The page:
by Kyle D'Addario
& Wincent Colaiuta
Get Your OS X Tips Here From Kyle & Wincent!
March 9th, 2001
It is indeed an exciting time to be a Macintosh user. For those that have been, somehow, living buried under a rock or locked in a Pentium III heated office for the last six months, Apple is just two short weeks away from releasing the future in the form of Mac OS X.
It is during this exciting time that we have decided to bring you our new column, focusing on all things OS X, Hot Cocoa. We are also excited to announce the addition of Wincent.org's Wincent Colaiuta to our staff. Wincent has established himself as one of the top authorities on OS X, and brings with him a wealth of Unix and Macintosh experience, as well as the title of "Most Likely To Get A Leaked OS X Build."
Together, Wincent and I plan on covering OS X from a variety of angles. Weekly columns will feature tips and tricks, as well as commentary on the current and future state of Apple and the next generation OS. While OS X will mark a monumental leap forward in not just the Mac OS, but in operating system technology as a whole, the transition to the new OS will not be all sweet smelling roses.
OS X is going to mark a departure from many of the creature comforts that OS 9 users are accustomed to. Notice we said a departure, not a complete lack of all that you know and love. After the initial release of Mac OS X Public Beta last September, emergency rooms around the country found Mac users swarming in like bees that had returned to the hive only to find their queen missing. Where was the Apple Menu? Where was the Menubar clock? Where were the drives? The trashcan? The control strip? And for the love of Steve Jobs, what was that thing at the bottom of the screen?
Mass resuscitations were performed, and after a series of extended R&R vacations, Mac users wanted to know one thing; WTF? Apple, shielding its virgin ears from such language, has worked very hard over the last few months to make OS X look and feel as much like OS 9 as they could. To avoid further verbal abuse, and to keep Mac loyalists as happy as possible, Apple has brought back many of the features originally missing in OS X, and has added the functionality of others, to provide a funky new user interface with an eerily comfortable feel.
Make no mistake, however, the presence of OS 9 features does not mean that OS X is like OS 9, and we for one think that a wonderful thing. Among the things you won't find in OS X that you may have grown used to in OS 9 are Type 10 errors, program crashes that bring down your entire system, having to sit and watch the trash empty before reasonably being able to perform another task, having to leave your machine for a half hour while a 300MB file is Stuffed, or any of the other little features that seem to creep up far too often under OS 9.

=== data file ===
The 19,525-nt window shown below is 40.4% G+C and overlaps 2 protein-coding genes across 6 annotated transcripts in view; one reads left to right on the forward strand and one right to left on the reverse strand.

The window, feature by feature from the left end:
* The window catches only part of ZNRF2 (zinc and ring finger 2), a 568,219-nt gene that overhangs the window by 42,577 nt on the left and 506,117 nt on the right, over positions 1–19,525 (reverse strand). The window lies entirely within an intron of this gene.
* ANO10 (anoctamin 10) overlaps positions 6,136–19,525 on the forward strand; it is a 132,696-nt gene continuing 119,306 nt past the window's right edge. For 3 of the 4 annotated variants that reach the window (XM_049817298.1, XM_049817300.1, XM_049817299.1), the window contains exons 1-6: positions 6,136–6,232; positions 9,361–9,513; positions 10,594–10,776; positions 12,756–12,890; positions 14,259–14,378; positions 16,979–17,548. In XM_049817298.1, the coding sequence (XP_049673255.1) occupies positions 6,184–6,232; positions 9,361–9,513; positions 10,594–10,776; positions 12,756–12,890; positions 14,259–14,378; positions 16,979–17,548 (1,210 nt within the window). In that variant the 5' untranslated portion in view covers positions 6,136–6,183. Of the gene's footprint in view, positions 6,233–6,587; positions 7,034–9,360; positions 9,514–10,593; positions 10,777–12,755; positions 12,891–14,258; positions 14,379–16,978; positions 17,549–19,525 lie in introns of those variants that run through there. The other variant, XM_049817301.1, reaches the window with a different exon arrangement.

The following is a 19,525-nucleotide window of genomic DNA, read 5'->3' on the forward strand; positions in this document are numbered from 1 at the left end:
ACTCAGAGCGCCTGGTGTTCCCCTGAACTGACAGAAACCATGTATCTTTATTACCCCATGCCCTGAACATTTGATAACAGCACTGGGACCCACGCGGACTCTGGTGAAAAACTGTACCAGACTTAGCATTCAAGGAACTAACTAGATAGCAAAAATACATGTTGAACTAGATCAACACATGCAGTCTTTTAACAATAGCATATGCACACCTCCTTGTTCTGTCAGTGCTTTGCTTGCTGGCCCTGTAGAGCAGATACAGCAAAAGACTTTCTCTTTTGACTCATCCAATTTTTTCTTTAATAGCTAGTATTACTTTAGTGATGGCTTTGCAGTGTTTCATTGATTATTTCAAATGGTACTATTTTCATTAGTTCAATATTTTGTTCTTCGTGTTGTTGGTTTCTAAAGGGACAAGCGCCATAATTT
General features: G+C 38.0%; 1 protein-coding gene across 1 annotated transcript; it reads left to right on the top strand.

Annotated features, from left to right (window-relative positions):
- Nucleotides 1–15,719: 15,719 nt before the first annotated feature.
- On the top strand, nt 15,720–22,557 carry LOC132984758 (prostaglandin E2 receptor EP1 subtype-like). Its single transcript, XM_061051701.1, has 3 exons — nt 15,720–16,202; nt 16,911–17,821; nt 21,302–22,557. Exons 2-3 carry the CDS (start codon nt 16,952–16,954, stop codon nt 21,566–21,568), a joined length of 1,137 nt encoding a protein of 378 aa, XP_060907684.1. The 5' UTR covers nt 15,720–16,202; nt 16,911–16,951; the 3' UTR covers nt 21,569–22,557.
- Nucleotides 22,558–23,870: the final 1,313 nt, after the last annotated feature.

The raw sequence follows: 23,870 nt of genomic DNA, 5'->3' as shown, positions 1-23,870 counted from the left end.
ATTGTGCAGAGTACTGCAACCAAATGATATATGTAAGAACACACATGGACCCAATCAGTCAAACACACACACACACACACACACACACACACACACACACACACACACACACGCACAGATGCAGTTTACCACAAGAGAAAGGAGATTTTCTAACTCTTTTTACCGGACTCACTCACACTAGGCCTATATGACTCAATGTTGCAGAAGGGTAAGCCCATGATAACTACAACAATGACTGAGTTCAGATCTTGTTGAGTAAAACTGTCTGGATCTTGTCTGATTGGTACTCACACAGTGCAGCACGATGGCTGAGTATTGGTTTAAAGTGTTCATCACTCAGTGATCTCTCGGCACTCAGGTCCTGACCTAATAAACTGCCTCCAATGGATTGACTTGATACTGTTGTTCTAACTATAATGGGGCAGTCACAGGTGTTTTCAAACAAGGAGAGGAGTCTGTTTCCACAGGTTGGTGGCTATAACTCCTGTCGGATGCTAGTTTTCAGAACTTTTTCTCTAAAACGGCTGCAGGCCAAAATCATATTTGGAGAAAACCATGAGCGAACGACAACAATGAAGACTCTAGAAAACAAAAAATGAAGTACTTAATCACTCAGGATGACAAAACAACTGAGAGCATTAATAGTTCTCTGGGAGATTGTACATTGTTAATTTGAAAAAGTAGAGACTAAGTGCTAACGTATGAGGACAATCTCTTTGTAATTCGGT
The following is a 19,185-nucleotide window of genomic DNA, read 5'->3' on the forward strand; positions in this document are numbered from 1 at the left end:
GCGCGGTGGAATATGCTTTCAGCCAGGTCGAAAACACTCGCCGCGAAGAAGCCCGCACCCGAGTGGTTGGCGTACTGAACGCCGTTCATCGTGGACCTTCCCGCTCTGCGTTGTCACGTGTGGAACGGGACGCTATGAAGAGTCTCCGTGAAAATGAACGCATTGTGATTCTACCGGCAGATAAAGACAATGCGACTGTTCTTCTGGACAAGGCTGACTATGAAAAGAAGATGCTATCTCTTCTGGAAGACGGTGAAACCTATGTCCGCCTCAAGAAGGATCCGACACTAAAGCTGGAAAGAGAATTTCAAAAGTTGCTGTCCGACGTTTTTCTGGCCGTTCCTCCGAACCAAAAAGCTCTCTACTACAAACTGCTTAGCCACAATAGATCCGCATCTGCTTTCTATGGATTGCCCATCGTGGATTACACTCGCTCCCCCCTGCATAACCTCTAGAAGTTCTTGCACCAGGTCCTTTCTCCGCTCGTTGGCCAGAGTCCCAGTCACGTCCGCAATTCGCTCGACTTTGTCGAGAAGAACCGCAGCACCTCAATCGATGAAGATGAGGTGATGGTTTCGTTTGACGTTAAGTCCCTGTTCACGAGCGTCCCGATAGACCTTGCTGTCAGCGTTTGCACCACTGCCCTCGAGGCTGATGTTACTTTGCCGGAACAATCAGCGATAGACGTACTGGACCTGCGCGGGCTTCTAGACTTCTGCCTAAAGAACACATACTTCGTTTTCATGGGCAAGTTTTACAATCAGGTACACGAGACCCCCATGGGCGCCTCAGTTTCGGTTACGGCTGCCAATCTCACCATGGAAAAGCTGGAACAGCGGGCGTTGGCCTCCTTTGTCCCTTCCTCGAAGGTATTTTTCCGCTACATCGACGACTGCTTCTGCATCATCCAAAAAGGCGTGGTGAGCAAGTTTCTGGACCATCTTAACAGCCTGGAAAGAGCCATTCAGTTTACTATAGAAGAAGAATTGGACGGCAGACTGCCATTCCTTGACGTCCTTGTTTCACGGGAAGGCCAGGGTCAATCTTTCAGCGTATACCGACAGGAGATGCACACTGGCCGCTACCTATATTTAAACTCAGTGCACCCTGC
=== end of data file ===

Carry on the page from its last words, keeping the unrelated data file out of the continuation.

By way of comparison, OS X is a symphony of beauty and stability. Despite what you may have heard about Aqua, it is beautiful. The icons are gorgeous, the anti-aliasing is better executed under X than under OS 9 giving text a richer look, the interface animations are breathtaking
X is the real deal. Of course, beauty with no brains might make for a fun Friday night, but would not be suited to a long-term relationship. Users have nothing to fear, as X is the total package.
Of course, just like courting and keeping a significant other, using OS X comes at a cost. RAM requirements are high, processor requirements are high, and hard drive space requirements are high. But, as you've so often probably muttered to yourself, "She's worth it, isn't she?
We think she is, and each week Wincent and I will be offering our take on all aspects of OS X. From basic tips and tricks to the Unix side of things to the current and future state of the world of X, you will be able to get it all here. So buckle in, relax, and get ready to spend some time with your new significant other. After all, she is worth it.
You are encouraged to send Richard your comments, or to post them below.
Most Recent Hot Cocoa Columns
Mac OS X & Firewalls: Part One - The Basics
Console Yourself: Understanding Mac OS X Logs
Making NFS Work On Mac OS X
Hot Cocoa Archives
Back to The Mac Observer For More Mac News!
Kyle D'Addario is the assistant editor of The Mac Observer and has logged about as much time on Mac OS X as is humanly possible. Kyle studies Computer-Mediated Communication, whatever that is, at the graduate level, and was a founding member of the original Webintosh team.
Wincent Colaiuta runs Macintosh news and criticism site, wincent.org, and joined The Mac Observer team as a contributor in March 2001. He has worked with computers since 1984, and his interests in that area include Macs, PHP programming and security.